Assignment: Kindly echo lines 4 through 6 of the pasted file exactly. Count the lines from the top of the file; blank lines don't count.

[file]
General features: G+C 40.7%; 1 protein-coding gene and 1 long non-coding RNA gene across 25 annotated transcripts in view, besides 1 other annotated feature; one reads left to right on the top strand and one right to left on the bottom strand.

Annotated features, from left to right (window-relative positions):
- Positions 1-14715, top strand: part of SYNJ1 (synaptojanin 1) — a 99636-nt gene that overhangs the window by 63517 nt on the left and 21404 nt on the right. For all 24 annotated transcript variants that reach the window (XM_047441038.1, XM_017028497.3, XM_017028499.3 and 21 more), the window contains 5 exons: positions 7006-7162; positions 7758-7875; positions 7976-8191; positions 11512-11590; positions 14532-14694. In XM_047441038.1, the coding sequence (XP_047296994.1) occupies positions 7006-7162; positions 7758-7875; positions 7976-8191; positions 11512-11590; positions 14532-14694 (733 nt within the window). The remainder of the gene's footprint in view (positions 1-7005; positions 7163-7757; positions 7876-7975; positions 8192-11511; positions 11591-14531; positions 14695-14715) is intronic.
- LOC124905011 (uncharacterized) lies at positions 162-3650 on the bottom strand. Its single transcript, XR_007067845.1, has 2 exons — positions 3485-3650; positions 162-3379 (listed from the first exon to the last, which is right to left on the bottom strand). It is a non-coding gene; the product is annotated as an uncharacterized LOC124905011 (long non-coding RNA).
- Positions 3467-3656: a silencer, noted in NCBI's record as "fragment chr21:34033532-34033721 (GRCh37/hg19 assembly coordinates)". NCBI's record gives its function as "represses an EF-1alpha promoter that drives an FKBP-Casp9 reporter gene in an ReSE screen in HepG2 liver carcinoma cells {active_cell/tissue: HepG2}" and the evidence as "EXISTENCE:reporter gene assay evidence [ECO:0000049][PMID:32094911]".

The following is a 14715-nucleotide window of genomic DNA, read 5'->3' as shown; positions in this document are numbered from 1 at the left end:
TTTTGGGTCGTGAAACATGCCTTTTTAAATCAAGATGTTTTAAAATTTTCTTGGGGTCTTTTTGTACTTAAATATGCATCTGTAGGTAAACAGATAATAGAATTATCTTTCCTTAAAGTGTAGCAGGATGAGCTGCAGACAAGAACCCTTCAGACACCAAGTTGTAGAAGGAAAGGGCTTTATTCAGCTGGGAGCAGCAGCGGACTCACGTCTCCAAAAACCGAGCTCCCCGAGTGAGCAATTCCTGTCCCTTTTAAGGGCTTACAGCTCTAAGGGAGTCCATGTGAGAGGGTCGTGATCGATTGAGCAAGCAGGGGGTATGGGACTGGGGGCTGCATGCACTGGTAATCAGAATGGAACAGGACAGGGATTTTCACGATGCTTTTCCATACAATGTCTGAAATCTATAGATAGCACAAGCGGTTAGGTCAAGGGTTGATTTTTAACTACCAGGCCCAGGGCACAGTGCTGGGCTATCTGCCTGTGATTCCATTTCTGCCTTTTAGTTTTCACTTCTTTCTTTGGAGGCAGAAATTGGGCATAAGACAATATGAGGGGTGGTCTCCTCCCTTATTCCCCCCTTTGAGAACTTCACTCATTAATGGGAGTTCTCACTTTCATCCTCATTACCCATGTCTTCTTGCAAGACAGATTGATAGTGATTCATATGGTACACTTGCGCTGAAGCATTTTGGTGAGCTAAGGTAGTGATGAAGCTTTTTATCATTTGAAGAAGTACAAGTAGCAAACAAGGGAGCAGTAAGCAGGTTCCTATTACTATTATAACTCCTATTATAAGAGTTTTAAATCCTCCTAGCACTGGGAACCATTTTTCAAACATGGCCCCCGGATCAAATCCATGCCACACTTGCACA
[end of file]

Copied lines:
- LOC124905011 (uncharacterized) lies at positions 162-3650 on the bottom strand. Its single transcript, XR_007067845.1, has 2 exons — positions 3485-3650; positions 162-3379 (listed from the first exon to the last, which is right to left on the bottom strand). It is a non-coding gene; the product is annotated as an uncharacterized LOC124905011 (long non-coding RNA).
- Positions 3467-3656: a silencer, noted in NCBI's record as "fragment chr21:34033532-34033721 (GRCh37/hg19 assembly coordinates)". NCBI's record gives its function as "represses an EF-1alpha promoter that drives an FKBP-Casp9 reporter gene in an ReSE screen in HepG2 liver carcinoma cells {active_cell/tissue: HepG2}" and the evidence as "EXISTENCE:reporter gene assay evidence [ECO:0000049][PMID:32094911]".

The following is a 14715-nucleotide window of genomic DNA, read 5'->3' as shown; positions in this document are numbered from 1 at the left end: